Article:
The revisions did not change the key parts of Shin’s testimony, or that of the entire movement of defectors agitating for action against North Korea.
“The critical points of the book remain true,” Scarlatoiu said. “This young man went through despicable torture. That is true.”

Harden said he would seek to correct his book, which has been translated into 27 languages since it was first published in 2012. He and Shin have been sharing the profits from the book equally.

But he said he was convinced that key elements remain correct.

“I’m confident that he was tortured because he has the scars,” Harden said, describing the burn marks on Shin’s lower back. “And I’m confident that he escaped from Camp 14 because of the scars on his legs. He was examined by medical experts who said they are consistent with severe electrical burns.”

Shin also has bowed arms, the result of a childhood of hard labor.

“He is still saying that all of this happened, but that they happened at different times and places,” Harden said.

Leeann Roybal, Shin’s wife, said that Shin was “very emotional” about the revisions and recognizes that North Korea probably will try to exploit them.

“He thinks about this a lot,” Roybal said from Seoul. “He knows this is going to have a catastrophic impact on a lot of people’s lives.”

North Korea has already tried to dismiss Shin’s story and assassinate his character. Last fall, amid mounting calls to refer North Korea’s leaders to the International Criminal Court, the regime released a video titled “Lie and Truth,” in which Shin’s father says that his son never lived in a political prison camp and that his testimony is false.

Занятного тут много.
1. Неясно, с чего это вдруг Син стал менять показания и признаваться. ИМХО, всплыли некие даные, которые поставили под сомнение первоначальную версию и при этом не могут быть отметены как северокорейская пропаганда.
1а. - автор заметки. Ни разу не просеверокорейски настроена.
2. Характерна реакция борцов с КНДР, включая плагиатора Скарлатойю: но в главном же он прав!
2а. Хотя неизмененные рассказы о пытках оставляют вопрос о том, не является ли он Маклаудом.
3. Северокорейскую версию упомянули, но не прокомментировали.
4. Европейская жена Сина - кто она? и  Есть даже запись о браке с Сином:  верующая (сильно) и профессиональный маркетолог.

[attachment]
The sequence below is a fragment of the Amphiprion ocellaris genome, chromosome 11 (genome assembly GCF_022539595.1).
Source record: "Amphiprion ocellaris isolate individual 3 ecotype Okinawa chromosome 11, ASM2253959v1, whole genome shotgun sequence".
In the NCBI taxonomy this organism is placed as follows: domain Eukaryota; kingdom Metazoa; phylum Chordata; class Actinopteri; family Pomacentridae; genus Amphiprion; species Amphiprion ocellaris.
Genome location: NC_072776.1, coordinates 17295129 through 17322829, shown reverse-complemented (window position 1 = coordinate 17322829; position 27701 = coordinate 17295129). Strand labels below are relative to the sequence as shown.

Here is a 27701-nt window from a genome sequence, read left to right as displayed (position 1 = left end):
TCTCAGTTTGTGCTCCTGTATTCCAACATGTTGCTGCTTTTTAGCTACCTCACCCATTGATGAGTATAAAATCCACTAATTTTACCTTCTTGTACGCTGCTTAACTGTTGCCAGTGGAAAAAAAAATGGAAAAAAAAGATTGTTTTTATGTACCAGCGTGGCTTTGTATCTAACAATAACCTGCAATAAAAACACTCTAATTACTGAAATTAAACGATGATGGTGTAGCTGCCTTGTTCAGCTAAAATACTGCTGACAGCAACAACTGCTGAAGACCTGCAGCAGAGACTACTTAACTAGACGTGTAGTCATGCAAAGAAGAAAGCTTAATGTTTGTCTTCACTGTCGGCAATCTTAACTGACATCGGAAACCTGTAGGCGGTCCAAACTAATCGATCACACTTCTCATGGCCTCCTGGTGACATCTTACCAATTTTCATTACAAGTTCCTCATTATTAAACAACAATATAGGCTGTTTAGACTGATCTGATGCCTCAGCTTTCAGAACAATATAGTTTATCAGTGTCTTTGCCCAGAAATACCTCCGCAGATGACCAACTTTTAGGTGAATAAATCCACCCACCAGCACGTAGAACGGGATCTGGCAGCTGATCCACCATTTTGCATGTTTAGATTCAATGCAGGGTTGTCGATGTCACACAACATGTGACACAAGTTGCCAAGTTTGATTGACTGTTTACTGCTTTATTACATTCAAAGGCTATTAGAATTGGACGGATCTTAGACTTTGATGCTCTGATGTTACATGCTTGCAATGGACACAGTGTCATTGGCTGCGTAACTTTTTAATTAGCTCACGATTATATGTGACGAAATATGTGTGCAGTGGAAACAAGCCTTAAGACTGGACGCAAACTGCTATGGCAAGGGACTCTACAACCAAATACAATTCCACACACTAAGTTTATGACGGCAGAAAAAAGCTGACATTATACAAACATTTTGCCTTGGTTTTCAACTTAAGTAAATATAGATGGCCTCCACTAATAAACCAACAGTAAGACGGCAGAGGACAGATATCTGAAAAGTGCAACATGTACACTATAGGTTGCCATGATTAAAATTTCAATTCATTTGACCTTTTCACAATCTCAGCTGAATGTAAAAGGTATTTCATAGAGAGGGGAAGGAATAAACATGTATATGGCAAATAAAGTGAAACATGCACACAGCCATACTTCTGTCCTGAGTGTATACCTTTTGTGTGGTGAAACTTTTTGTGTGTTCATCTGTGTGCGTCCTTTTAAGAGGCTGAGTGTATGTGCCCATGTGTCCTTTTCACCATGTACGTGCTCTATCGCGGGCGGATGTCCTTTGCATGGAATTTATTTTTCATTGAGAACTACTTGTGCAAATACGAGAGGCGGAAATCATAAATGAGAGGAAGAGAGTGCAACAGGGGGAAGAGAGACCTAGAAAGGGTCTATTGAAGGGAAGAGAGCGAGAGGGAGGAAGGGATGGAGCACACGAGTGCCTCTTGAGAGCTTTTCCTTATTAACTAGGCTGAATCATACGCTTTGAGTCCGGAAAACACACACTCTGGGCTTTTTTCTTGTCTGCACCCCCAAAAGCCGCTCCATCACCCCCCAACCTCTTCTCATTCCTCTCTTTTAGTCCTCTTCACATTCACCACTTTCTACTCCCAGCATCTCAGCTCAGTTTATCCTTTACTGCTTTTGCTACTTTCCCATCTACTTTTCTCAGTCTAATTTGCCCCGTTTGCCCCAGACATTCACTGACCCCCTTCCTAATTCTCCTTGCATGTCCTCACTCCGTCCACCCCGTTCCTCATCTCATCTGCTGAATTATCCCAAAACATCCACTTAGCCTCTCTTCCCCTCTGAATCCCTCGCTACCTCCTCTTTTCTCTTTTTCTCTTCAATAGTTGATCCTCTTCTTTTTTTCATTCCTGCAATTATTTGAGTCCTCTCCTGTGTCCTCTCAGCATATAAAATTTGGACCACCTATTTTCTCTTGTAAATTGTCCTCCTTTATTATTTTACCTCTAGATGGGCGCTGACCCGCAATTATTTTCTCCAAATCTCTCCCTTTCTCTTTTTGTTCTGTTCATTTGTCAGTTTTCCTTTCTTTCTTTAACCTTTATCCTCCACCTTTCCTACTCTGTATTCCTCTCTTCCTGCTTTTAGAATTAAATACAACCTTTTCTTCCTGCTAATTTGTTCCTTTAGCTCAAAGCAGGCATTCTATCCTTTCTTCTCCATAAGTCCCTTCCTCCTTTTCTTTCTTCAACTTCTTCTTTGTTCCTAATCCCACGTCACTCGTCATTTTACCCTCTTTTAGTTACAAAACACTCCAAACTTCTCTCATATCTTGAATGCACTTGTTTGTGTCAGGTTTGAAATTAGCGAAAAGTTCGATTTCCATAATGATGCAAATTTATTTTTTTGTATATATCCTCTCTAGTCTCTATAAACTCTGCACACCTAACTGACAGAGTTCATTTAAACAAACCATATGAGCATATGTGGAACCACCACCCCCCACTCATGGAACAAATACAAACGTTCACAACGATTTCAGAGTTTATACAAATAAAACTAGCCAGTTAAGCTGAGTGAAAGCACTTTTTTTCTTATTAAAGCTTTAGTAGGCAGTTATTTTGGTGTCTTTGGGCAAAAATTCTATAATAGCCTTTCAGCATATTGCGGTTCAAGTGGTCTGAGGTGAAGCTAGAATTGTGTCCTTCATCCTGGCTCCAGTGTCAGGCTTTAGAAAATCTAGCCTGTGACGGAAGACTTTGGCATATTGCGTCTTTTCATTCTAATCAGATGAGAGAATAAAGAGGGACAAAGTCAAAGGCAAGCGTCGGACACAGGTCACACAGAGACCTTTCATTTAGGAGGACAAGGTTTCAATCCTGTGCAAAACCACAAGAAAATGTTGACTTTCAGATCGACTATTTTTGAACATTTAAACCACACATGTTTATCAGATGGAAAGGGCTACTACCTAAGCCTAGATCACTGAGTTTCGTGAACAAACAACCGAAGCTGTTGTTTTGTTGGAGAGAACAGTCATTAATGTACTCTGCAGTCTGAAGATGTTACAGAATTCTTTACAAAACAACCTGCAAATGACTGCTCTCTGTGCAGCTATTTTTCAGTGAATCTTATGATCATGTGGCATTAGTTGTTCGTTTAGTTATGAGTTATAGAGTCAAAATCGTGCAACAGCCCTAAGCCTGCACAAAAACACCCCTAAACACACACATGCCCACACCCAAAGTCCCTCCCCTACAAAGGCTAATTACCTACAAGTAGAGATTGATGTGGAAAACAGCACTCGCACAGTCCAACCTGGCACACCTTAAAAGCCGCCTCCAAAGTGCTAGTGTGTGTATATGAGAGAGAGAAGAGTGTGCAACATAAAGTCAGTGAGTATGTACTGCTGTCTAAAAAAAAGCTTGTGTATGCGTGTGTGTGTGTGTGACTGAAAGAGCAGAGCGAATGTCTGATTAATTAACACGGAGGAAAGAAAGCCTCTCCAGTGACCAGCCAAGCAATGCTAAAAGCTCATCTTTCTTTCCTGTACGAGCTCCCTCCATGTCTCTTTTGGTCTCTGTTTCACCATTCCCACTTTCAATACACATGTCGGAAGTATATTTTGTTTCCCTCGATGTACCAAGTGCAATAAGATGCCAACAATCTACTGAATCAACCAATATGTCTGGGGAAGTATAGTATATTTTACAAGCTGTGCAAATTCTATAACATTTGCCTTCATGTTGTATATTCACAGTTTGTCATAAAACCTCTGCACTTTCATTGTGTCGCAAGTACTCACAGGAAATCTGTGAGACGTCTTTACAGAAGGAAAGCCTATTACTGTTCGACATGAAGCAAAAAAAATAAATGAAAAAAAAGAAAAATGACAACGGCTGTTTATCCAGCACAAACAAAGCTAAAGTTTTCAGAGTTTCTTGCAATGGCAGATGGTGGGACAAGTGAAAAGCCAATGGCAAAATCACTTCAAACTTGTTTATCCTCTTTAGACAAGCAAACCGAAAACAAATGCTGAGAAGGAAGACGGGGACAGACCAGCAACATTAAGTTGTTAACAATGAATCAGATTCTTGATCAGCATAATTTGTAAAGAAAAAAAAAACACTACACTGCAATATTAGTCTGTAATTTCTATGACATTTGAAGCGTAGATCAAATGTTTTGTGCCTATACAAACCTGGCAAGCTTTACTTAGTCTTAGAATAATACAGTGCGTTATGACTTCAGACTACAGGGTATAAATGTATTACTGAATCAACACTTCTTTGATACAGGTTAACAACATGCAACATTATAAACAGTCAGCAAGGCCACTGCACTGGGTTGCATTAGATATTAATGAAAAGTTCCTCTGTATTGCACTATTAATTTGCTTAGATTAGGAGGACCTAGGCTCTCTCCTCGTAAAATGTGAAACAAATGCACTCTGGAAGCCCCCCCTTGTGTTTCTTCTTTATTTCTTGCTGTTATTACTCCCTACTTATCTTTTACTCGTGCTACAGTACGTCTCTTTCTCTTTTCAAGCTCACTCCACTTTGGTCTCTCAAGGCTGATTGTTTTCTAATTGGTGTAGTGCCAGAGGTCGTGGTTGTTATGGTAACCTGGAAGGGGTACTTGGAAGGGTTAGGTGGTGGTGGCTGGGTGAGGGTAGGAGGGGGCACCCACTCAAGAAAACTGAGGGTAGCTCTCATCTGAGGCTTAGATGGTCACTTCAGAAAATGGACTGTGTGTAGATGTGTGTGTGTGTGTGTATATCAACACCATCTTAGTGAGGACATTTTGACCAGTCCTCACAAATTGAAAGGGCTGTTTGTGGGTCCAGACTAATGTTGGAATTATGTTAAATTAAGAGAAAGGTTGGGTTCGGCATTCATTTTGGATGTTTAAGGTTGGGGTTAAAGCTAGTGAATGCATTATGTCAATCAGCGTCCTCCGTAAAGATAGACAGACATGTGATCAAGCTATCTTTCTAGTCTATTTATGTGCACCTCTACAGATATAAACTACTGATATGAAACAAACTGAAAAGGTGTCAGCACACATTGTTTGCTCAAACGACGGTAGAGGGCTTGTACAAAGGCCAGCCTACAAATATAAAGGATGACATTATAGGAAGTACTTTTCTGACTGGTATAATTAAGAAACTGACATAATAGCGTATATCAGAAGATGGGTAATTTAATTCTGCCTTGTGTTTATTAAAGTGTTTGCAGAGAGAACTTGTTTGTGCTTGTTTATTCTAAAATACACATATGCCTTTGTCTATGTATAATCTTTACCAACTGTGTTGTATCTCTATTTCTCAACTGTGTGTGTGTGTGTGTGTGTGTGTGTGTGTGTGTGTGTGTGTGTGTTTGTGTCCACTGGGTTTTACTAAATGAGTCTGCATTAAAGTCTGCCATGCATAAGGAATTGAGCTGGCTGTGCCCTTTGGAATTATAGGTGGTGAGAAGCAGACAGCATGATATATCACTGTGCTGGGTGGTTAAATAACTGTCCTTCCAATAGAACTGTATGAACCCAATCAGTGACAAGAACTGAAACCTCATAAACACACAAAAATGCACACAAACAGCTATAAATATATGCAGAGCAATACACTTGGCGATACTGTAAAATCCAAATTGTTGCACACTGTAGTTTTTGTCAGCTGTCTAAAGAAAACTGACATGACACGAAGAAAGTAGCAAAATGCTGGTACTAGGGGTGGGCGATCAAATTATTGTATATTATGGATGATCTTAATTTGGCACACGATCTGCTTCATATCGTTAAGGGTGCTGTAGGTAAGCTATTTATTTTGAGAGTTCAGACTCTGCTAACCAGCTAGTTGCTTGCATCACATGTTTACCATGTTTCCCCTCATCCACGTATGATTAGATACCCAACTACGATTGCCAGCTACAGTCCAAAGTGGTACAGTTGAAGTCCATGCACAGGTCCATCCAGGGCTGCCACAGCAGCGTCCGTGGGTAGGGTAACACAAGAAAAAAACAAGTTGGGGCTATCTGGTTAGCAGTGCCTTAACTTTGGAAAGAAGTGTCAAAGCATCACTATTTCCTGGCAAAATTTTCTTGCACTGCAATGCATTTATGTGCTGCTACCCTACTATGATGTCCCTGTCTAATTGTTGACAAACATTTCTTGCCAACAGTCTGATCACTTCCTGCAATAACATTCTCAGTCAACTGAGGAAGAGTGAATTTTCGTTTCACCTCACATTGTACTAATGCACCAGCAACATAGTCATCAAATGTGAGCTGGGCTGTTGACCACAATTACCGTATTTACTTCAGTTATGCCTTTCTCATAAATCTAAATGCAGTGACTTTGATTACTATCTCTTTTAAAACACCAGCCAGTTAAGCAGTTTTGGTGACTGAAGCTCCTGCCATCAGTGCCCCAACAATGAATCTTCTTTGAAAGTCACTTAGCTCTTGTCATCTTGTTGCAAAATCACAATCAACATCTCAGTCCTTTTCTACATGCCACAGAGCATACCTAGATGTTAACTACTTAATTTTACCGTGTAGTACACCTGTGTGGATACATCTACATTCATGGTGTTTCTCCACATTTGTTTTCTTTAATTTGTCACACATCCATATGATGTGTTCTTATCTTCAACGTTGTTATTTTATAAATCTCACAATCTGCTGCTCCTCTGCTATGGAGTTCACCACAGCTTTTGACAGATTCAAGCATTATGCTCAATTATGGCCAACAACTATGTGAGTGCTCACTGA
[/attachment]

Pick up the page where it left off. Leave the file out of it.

5. И, наконец, реакция самого Сина из его ФБ: 

Every one of us have stories, or things we’d like to hide. We all have something in the past that we never want brought to light. I too, forever wanted to conceal and hide part of my past.We tell ourselves that it’s okay to not reveal every little detail, and that it might not matter if certain parts aren’t clarified.
Nevertheless this particular past of mine that I so badly wanted to cover up can no longer be hidden, nor do I want it to be.
To those who have supported me,trusted me and believed in me all this time, I am so very grateful and at the same time so very sorry to each and every single one of you.
At this point I may or may not be able to continue in my work and efforts in trying to eliminate the political prison camps and bring justice to the oppressed- the same goes for my entire fight altogether against the North Korean regime.
But instead of me, you all can still fight. I still have faith in you. For my family, for the suffering political prisoners, for the suffering North Korean people, each of you still have a voice and an ability to fight for us and against this evil regime. On our behalf you must continue to spread what you know. The world still needs to know of the horrendous and unspeakable horrors that are taking place. These will be my final words and this will likely be my final post.
Thank You
6. Читаю ФБ Сина далее, вижу загруженные фото отца из того самого северокорейского ролика и его статью в ответ:  как мне кажется, там много пафоса и мало ответов по существу.

I committed a grave sin against my father when I fled the North Korean prison camp where I was born. I was 23 years old, fully aware that my escape from Camp 14 would trigger his torture and probably his execution.